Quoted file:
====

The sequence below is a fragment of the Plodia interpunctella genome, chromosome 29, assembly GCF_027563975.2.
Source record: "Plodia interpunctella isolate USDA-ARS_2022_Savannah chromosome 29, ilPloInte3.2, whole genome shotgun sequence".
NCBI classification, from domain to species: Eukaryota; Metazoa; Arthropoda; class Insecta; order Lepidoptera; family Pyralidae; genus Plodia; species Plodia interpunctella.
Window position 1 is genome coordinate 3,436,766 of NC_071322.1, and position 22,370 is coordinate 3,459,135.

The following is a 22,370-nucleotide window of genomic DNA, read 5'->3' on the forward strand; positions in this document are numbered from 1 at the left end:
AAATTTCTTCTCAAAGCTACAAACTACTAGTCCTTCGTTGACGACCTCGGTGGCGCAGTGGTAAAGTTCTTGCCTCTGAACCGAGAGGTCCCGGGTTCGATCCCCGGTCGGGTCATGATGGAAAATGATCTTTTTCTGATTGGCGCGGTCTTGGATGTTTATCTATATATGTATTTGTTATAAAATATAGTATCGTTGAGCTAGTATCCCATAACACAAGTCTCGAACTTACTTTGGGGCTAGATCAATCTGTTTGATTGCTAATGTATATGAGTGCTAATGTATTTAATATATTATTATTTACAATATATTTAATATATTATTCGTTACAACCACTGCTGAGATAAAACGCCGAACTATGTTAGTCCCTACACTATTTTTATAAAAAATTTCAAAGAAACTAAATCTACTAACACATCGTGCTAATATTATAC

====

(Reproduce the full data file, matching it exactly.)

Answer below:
The sequence below is a fragment of the Plodia interpunctella genome, chromosome 29, assembly GCF_027563975.2.
Source record: "Plodia interpunctella isolate USDA-ARS_2022_Savannah chromosome 29, ilPloInte3.2, whole genome shotgun sequence".
NCBI classification, from domain to species: Eukaryota; Metazoa; Arthropoda; class Insecta; order Lepidoptera; family Pyralidae; genus Plodia; species Plodia interpunctella.
Window position 1 is genome coordinate 3,436,766 of NC_071322.1, and position 22,370 is coordinate 3,459,135.

The following is a 22,370-nucleotide window of genomic DNA, read 5'->3' on the forward strand; positions in this document are numbered from 1 at the left end:
AAATTTCTTCTCAAAGCTACAAACTACTAGTCCTTCGTTGACGACCTCGGTGGCGCAGTGGTAAAGTTCTTGCCTCTGAACCGAGAGGTCCCGGGTTCGATCCCCGGTCGGGTCATGATGGAAAATGATCTTTTTCTGATTGGCGCGGTCTTGGATGTTTATCTATATATGTATTTGTTATAAAATATAGTATCGTTGAGCTAGTATCCCATAACACAAGTCTCGAACTTACTTTGGGGCTAGATCAATCTGTTTGATTGCTAATGTATATGAGTGCTAATGTATTTAATATATTATTATTTACAATATATTTAATATATTATTCGTTACAACCACTGCTGAGATAAAACGCCGAACTATGTTAGTCCCTACACTATTTTTATAAAAAATTTCAAAGAAACTAAATCTACTAACACATCGTGCTAATATTATAC